Atlanta, GA — October 23,2014 – Arbor Pharmaceuticals announced today that the U.S. Food and Drug Administration (FDA) has approved its New Drug Application (NDA) for Sotylize (sotalol hydrochloride) oral solution. Sotylize is the first and only sotalol oral solution indicated for the treatment of documented life-threatening ventricular arrhythmias and the maintenance of normal sinus rhythm in patients with history of highly symptomatic atrial fibrillation/flutter. Prior to the approval of Sotylize, sotalol was only available in tablet form. The tablet form of the product is commonly compounded by pharmacists into a liquid suspension using simple syrup for pediatric and elderly patients who cannot swallow pills. It is such a common practice that the FDA changed the tablet labeling to include instructions for pharmacists on how to compound a simple syrup based sotalol suspension. Ed S ... Read more

Related support groups: Atrial Fibrillation, Sotalol, Atrial Flutter, Ventricular Fibrillation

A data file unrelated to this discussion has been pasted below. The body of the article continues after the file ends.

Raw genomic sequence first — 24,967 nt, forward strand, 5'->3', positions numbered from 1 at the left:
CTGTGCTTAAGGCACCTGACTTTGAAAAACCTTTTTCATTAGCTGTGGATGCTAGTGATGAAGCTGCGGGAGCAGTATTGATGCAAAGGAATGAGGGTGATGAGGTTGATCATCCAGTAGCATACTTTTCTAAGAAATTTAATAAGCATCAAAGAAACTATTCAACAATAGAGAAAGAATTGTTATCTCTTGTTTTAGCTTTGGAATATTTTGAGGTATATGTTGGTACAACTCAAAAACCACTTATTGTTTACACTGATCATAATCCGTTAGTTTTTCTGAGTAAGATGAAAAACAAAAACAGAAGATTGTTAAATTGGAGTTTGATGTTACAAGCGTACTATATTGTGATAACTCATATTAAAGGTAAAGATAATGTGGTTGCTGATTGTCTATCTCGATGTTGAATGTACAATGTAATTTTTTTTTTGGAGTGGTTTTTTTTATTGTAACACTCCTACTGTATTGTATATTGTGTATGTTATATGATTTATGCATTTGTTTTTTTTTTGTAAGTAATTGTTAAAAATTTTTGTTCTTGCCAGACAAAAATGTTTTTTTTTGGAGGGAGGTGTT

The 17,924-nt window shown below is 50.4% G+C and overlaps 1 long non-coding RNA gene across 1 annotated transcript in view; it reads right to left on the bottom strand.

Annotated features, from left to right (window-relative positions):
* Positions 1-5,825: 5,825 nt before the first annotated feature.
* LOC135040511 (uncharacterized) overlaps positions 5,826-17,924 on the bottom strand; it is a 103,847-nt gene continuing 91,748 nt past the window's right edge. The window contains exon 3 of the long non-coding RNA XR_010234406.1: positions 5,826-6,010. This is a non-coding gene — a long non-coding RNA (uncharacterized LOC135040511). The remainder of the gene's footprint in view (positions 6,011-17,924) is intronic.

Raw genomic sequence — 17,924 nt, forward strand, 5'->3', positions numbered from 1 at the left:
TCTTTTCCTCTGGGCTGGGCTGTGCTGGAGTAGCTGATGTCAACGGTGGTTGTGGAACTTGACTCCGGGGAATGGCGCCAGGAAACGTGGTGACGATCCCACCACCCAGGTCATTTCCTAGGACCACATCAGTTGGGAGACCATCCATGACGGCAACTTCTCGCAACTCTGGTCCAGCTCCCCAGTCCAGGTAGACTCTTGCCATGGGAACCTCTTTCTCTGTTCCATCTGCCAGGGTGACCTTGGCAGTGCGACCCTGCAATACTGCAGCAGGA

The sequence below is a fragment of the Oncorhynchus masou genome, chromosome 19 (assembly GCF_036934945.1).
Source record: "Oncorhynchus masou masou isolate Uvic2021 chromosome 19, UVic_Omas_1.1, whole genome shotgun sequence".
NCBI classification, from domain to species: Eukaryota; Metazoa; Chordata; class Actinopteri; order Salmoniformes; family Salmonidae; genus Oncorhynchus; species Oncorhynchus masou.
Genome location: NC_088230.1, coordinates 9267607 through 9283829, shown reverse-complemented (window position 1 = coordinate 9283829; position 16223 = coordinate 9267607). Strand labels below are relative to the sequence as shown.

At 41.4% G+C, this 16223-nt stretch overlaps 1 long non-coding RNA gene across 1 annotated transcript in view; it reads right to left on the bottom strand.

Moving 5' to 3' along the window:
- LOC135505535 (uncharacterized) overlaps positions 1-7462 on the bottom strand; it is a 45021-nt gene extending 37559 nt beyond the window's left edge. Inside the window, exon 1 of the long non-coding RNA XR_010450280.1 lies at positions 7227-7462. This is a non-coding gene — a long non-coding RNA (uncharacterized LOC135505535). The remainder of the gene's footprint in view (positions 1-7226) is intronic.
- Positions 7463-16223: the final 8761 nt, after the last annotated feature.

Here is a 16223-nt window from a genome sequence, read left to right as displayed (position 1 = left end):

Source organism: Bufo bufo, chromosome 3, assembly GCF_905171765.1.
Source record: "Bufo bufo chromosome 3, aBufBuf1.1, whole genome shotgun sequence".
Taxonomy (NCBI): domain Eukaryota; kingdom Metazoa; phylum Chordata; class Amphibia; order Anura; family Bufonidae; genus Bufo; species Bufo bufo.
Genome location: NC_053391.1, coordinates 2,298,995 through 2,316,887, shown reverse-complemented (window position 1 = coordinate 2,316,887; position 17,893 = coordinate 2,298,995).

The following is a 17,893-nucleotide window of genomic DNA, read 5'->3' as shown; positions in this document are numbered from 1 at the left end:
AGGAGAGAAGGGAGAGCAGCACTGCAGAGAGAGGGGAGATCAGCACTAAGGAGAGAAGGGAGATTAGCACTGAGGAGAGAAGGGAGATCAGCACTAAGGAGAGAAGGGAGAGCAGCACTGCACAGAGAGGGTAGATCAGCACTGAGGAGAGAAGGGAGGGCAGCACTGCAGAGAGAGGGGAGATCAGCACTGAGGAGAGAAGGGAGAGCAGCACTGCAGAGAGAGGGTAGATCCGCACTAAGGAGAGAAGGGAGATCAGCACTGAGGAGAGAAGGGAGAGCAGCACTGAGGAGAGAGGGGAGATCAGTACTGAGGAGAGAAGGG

Multaq Sanctioned for Heart Rhythm Disorders

Posted 2 Jul 2009 by Drugs.com

THURSDAY, July 2 – Multaq (dronedarone) tablets have been approved by the U.S. Food and Drug Administration to promote a normal heart rhythm in people with atrial fibrillation or atrial flutter. These conditions cause the heart to beat too quickly and can prevent it from pumping blood correctly. The drug's label, however, will contain a "black box" warning that the medication could cause deadly reactions in people with recent severe heart failure, the agency said Thursday in a news release. In clinical testing involving more than 4,000 people, Multaq lowered the rates of cardiac hospitalization or death from any cause by 24 percent, compared to an inactive placebo, the FDA said. The most common side effects were diarrhea, nausea, vomiting, fatigue and weakness. Multaq is produced by French drug maker Sanofi-Aventis. More information The FDA has more about this approval. Read more

Related support groups: Atrial Fibrillation, Atrial Flutter

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diltiazem, flecainide, sotalol, Multaq, propafenone, Tambocor, Rythmol, dronedarone, Rythmol SR, view more... esmolol, Sotalol Hydrochloride AF, Brevibloc, Betapace AF, Corvert, Cardizem Monovial, ibutilide, Sotylize